I went to Bangui on my way back from Johannesburg, where we took part in the tribute paid to Mandela. I was returning, by the way, with the bishop of Cayenne, who is also a fine figure. He was the priest of Soweto and he’d gone back there as a friend of South Africa.
In Bangui, where two of our soldiers died, I met the country’s three religious figures. There was the Bishop, the Imam and the Protestant. They lived together: the Bishop had taken in the Imam to protect him, and the Imam had also asked the Protestant to come so they could spread the same message. There too, let’s welcome what religions can do to prevent others exploiting religions for destructive purposes.
I wanted to make you aware of this, in relation to what you can do here in France to appeal for this reconciliation.
The last issue I want to mention to you is environmental challenges. They concern us all and are key to the planet’s future. We’re all responsible for the planet. In 2015, France will be hosting the climate conference. In this respect we’ve taken on a responsibility nobody wanted, for fear of a new failure. It’s up to us to prove the predictions wrong!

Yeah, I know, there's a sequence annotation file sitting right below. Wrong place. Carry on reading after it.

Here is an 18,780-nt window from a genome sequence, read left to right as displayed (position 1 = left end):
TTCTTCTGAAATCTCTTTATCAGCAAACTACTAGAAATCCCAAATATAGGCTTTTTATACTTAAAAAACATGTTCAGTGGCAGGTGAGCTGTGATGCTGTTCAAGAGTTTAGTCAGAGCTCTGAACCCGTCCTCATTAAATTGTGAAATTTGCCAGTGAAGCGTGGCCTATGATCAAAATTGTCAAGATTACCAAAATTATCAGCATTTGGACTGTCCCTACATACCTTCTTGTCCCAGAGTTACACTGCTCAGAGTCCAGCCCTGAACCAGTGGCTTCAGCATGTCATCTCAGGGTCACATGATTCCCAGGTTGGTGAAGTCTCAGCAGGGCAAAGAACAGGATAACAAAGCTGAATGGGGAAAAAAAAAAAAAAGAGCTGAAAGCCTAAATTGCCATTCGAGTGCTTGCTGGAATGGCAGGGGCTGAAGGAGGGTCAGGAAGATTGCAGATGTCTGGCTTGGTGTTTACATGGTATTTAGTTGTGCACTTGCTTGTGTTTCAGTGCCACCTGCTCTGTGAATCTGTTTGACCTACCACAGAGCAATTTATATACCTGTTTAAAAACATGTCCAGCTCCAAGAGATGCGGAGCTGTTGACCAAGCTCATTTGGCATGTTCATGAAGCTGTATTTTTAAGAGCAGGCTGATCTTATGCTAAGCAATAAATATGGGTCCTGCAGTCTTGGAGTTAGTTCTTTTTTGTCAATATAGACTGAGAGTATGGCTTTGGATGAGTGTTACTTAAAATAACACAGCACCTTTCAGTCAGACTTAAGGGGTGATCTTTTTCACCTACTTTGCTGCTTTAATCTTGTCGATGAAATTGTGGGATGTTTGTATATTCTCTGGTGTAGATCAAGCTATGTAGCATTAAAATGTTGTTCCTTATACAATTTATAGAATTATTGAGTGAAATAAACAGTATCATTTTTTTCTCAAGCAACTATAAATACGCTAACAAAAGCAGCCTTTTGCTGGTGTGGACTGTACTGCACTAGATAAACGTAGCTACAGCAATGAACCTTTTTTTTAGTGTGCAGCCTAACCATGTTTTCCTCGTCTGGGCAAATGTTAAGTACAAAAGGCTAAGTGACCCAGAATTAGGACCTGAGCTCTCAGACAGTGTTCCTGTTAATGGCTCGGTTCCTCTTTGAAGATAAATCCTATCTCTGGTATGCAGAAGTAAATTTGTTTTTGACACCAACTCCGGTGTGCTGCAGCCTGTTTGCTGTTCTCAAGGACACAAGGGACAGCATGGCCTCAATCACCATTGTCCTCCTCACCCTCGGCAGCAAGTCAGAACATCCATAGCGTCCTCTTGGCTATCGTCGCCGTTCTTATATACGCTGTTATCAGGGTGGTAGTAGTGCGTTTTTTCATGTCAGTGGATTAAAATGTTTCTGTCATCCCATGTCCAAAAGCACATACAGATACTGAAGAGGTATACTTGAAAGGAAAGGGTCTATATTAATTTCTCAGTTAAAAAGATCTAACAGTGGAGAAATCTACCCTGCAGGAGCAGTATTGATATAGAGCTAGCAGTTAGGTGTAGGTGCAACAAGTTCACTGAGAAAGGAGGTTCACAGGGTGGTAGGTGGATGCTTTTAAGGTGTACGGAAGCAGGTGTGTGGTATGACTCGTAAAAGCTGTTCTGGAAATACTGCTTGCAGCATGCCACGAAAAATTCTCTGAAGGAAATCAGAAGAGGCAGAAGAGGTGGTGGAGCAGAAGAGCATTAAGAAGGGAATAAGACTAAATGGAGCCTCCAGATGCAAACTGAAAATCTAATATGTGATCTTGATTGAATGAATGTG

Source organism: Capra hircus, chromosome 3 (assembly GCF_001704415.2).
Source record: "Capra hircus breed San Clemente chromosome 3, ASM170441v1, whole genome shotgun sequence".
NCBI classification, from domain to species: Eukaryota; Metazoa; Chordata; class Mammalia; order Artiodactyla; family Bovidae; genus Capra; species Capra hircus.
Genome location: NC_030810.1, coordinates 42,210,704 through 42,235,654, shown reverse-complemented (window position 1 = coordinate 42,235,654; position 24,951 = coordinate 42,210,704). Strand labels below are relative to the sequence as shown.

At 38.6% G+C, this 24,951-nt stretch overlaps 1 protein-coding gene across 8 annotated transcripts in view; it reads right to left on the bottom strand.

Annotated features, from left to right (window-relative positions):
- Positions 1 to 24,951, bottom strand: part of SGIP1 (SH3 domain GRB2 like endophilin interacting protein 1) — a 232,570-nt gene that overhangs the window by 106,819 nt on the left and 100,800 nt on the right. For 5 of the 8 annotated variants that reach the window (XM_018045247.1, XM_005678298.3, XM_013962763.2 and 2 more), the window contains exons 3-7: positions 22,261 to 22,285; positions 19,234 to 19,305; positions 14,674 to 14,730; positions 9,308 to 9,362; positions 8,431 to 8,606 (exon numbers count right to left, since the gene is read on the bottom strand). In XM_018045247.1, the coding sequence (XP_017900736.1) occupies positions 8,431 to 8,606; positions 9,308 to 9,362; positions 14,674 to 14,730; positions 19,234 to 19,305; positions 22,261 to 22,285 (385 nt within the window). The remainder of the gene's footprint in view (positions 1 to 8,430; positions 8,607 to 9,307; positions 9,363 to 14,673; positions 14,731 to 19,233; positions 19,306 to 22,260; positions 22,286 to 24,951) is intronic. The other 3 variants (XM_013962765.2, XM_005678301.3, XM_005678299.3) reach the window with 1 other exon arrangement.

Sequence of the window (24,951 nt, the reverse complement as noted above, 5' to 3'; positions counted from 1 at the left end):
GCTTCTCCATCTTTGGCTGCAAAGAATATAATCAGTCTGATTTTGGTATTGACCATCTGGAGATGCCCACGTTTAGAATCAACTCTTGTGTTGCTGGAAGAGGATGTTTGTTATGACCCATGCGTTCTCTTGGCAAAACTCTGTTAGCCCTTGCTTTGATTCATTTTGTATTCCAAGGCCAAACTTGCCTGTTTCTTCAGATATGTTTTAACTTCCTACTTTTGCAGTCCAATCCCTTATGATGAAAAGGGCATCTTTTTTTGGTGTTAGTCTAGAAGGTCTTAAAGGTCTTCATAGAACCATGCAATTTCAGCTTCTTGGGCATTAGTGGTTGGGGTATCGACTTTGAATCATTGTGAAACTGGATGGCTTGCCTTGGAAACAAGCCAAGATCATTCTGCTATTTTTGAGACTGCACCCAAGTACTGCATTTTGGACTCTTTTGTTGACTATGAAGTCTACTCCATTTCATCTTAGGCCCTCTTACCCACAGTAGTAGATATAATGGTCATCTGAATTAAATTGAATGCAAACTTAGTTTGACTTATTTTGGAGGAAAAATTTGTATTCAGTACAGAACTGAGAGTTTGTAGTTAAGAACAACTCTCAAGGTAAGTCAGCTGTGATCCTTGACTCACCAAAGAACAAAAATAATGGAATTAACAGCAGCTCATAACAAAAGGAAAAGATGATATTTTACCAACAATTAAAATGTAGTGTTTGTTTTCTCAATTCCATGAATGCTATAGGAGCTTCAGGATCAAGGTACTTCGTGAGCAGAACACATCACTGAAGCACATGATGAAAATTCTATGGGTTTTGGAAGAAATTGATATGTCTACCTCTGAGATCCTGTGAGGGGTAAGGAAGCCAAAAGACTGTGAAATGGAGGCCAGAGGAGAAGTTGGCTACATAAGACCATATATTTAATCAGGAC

The climate crisis isn’t just another challenge. It concerns nature, biodiversity and therefore humanity. To facilitate the conclusion of a global agreement in 2015, I think the religious authorities can play a role with states and peoples to ensure the public at large is galvanized nationally and internationally.
That’s the message I wanted to send you, in addition to my New Year greetings: that we have great expectations of this dialogue between the state and religions. We also have the feeling that there’s a need for spirituality in our country. You can’t reduce things simply to material considerations, even though they’re essential. Because there’s a crisis, there’s also the need to have a conscience, to understand its meaning, and you contribute to that. So I want to thank you, on behalf of the Republic, for everything you’re doing to guarantee solidarity, allow respect and tolerance and ensure our country can live in peace.
(1) laïcité goes beyond the concept of secularism, embracing the strict neutrality of the state.